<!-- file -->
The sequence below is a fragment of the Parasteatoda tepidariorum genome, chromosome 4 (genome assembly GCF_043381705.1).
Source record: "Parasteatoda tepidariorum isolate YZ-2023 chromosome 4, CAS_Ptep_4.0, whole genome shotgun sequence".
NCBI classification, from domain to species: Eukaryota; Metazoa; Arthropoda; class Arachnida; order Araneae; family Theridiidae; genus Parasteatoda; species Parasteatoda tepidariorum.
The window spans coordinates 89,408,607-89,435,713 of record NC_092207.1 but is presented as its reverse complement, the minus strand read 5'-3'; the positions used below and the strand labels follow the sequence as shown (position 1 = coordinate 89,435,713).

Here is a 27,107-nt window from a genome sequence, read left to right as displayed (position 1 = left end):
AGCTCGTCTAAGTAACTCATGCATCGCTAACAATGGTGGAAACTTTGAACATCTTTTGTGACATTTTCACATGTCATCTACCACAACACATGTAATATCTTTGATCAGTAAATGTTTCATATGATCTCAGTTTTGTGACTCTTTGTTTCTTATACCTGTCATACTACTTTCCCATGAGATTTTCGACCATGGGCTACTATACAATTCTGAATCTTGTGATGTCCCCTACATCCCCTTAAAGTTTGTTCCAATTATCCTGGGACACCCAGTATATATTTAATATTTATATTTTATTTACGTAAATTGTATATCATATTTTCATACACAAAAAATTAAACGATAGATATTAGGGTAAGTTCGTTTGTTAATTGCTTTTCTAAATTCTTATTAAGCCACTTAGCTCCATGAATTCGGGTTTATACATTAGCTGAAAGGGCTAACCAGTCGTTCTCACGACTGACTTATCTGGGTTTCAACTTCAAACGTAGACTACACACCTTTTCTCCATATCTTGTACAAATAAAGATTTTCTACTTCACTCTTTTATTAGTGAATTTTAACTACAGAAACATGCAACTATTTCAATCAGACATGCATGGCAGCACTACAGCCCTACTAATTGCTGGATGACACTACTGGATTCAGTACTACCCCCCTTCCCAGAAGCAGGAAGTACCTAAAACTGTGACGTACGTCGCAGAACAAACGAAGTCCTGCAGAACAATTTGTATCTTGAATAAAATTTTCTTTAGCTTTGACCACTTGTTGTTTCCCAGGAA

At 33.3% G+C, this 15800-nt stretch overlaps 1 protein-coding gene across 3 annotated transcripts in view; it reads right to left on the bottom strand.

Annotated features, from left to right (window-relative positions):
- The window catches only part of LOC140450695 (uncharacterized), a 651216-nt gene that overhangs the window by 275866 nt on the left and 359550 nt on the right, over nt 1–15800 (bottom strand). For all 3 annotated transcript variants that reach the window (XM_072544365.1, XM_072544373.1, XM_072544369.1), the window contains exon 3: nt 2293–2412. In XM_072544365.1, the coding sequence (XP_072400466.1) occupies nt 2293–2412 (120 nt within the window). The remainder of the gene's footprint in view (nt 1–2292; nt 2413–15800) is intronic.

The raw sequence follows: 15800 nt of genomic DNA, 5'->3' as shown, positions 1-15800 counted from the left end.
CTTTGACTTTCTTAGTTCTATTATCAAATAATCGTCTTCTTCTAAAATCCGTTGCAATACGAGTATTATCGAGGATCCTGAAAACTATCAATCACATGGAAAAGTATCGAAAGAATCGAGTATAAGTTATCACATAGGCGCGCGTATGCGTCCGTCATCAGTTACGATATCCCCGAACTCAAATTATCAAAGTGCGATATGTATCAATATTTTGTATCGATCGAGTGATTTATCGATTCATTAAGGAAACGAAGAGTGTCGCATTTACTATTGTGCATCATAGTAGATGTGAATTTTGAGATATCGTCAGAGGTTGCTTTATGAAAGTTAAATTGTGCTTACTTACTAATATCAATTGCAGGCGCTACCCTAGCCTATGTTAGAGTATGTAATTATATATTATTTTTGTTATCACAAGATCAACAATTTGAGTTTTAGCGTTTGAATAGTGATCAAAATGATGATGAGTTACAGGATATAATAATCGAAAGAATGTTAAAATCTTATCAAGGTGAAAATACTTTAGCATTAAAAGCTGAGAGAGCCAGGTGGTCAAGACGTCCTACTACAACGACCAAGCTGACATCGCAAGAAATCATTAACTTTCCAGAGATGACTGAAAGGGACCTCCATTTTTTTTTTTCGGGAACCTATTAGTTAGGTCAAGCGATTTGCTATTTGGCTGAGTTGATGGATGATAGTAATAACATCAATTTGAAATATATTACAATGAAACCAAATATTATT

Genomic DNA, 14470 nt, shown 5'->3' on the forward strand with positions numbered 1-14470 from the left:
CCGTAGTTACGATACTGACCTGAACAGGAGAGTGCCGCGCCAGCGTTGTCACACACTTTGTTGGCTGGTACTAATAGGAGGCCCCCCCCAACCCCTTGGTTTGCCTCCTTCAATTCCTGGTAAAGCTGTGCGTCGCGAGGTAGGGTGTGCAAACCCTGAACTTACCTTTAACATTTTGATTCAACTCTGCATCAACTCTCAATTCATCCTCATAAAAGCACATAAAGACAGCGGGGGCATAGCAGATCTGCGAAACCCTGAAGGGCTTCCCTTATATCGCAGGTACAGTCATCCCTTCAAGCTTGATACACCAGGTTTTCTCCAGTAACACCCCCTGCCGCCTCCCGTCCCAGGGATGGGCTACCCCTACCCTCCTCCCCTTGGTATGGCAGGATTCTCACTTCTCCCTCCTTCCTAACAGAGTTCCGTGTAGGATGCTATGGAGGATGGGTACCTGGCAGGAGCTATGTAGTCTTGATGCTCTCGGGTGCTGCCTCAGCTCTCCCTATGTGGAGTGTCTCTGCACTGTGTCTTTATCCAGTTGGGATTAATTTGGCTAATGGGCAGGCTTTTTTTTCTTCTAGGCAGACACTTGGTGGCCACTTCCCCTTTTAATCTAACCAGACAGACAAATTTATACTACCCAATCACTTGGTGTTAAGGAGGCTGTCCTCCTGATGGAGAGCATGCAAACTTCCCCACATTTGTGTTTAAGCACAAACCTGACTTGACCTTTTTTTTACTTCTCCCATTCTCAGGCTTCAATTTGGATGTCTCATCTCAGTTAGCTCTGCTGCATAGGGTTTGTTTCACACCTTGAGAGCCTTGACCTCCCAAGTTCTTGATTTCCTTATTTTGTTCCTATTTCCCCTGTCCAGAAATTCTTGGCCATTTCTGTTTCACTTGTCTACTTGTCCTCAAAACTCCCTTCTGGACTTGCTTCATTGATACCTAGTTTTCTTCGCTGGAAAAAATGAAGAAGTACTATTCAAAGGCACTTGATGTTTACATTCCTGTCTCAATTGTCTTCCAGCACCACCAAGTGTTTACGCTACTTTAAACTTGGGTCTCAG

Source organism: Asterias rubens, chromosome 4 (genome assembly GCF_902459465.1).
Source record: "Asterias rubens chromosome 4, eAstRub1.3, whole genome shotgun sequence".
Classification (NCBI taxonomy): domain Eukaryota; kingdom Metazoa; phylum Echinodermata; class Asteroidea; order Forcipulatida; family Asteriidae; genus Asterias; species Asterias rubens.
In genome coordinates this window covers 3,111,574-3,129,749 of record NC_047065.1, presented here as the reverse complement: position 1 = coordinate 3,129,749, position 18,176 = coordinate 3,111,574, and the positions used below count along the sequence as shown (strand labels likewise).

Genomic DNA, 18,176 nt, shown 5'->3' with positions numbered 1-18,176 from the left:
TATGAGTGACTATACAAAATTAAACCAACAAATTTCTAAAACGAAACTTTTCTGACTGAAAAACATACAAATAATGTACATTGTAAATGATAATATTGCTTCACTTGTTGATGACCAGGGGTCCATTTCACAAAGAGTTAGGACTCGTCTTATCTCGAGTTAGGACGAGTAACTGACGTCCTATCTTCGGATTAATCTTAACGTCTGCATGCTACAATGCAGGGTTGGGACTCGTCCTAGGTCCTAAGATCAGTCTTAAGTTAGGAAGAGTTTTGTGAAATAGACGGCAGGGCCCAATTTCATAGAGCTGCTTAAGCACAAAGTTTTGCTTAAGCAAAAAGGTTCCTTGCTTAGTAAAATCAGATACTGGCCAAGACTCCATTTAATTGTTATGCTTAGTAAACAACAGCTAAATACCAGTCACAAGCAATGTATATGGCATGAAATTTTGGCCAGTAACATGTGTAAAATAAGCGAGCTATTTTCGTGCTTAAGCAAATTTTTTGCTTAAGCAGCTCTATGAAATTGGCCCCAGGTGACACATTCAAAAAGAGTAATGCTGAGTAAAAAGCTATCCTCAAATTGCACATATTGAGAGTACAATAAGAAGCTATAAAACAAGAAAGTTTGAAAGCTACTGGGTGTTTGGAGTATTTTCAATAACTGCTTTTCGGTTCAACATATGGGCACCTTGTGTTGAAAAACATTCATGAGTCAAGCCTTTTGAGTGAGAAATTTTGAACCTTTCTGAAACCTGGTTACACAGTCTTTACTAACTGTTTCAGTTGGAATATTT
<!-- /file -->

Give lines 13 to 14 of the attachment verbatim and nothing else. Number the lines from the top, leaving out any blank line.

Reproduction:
CCGTAGTTACGATACTGACCTGAACAGGAGAGTGCCGCGCCAGCGTTGTCACACACTTTGTTGGCTGGTACTAATAGGAGGCCCCCCCCAACCCCTTGGTTTGCCTCCTTCAATTCCTGGTAAAGCTGTGCGTCGCGAGGTAGGGTGTGCAAACCCTGAACTTACCTTTAACATTTTGATTCAACTCTGCATCAACTCTCAATTCATCCTCATAAAAGCACATAAAGACAGCGGGGGCATAGCAGATCTGCGAAACCCTGAAGGGCTTCCCTTATATCGCAGGTACAGTCATCCCTTCAAGCTTGATACACCAGGTTTTCTCCAGTAACACCCCCTGCCGCCTCCCGTCCCAGGGATGGGCTACCCCTACCCTCCTCCCCTTGGTATGGCAGGATTCTCACTTCTCCCTCCTTCCTAACAGAGTTCCGTGTAGGATGCTATGGAGGATGGGTACCTGGCAGGAGCTATGTAGTCTTGATGCTCTCGGGTGCTGCCTCAGCTCTCCCTATGTGGAGTGTCTCTGCACTGTGTCTTTATCCAGTTGGGATTAATTTGGCTAATGGGCAGGCTTTTTTTTCTTCTAGGCAGACACTTGGTGGCCACTTCCCCTTTTAATCTAACCAGACAGACAAATTTATACTACCCAATCACTTGGTGTTAAGGAGGCTGTCCTCCTGATGGAGAGCATGCAAACTTCCCCACATTTGTGTTTAAGCACAAACCTGACTTGACCTTTTTTTTACTTCTCCCATTCTCAGGCTTCAATTTGGATGTCTCATCTCAGTTAGCTCTGCTGCATAGGGTTTGTTTCACACCTTGAGAGCCTTGACCTCCCAAGTTCTTGATTTCCTTATTTTGTTCCTATTTCCCCTGTCCAGAAATTCTTGGCCATTTCTGTTTCACTTGTCTACTTGTCCTCAAAACTCCCTTCTGGACTTGCTTCATTGATACCTAGTTTTCTTCGCTGGAAAAAATGAAGAAGTACTATTCAAAGGCACTTGATGTTTACATTCCTGTCTCAATTGTCTTCCAGCACCACCAAGTGTTTACGCTACTTTAAACTTGGGTCTCAG

Source organism: Asterias rubens, chromosome 4 (genome assembly GCF_902459465.1).